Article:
The Tunnel (15)

The Tunnel (15)

This is heretical, but this 10-part Sky/Canal Plus take on Swedish-Danish hit The Bridge is actually better than the original, in part because director Dominik Moll tones down the in-your-face weirdness of the female lead (Clemence Poesy) and adds some much-needed wry British humour, in the shape of Stephen Dillane. With an exquisite palette of wintry greys and sickly yellows, the whole thing looks superb, too.

Loading article content

Frances Ha (15)

Comedy drama from Noah Baumbach, a proponent of the school of filmmaking known as "mumblecore". Greta Gerwig, his star here and now his partner, is its poster girl, having featured in his 2010 film, Greenberg. In Frances Ha she plays a middle-class 20-something New Yorker who dreams of being a dancer. If you're a fan of Woody Allen and Lena Dunham's hit TV series Girls, you'll love it. It has certainly turned Gerwig into the queen of the America indie film - or that part of the realm ruled over by white, whip-smart middle-class boys which, let's face it, is most of the territory.

Upstream Colour (15)

A bizarre though deeply imaginative love story-cum-philosophical odyssey from one of US cinema's true outliers, Shane Carruth. He also stars, alongside Amy Seimetz. The story turns on two strangers who are assaulted independently and deliberately infected by a parasite that moves from pigs to humans to orchids. They remember nothing of the experience but when they meet by chance, they connect on some level and try to understand what has happened to them. Underpinning it all are guiding references to the theories of 19th-century American writer Henry Thoreau, though if it's filmic signposts you want, Carruth places his work firmly in the territory of the two Davids, Cronenberg and Lynch.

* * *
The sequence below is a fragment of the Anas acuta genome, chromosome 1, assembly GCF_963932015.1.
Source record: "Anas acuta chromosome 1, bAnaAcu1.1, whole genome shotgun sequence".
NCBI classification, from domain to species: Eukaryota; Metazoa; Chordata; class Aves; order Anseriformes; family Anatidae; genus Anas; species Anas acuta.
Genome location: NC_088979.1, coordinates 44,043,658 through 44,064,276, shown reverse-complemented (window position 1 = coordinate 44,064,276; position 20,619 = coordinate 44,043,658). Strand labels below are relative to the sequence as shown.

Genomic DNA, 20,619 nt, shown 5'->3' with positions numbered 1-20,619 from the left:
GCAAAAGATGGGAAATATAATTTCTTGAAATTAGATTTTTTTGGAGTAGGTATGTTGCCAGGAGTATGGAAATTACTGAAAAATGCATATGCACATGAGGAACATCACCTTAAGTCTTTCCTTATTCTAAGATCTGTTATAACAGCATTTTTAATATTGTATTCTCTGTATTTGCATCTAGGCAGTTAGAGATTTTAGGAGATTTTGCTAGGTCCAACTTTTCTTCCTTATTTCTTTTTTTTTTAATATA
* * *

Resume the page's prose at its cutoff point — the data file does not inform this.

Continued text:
Il Bidone (12)

Fellini's sixth film and his first after his breakthrough hit, La Strada. Released in 1955, it translates as "The Swindlers" and stars American actors Broderick Crawford and Richard Basehart as two of a trio of conmen working their way through post-war Italian society. Giuletta Masina, the director's wife and muse, features and the film itself marks the mid-point in the trilogy of neo-realist-style works he completed in 1957 with Nights Of Cabiria. Presented here in a new high-definition restoration as part of Eureka!'s Masters Of Cinema series.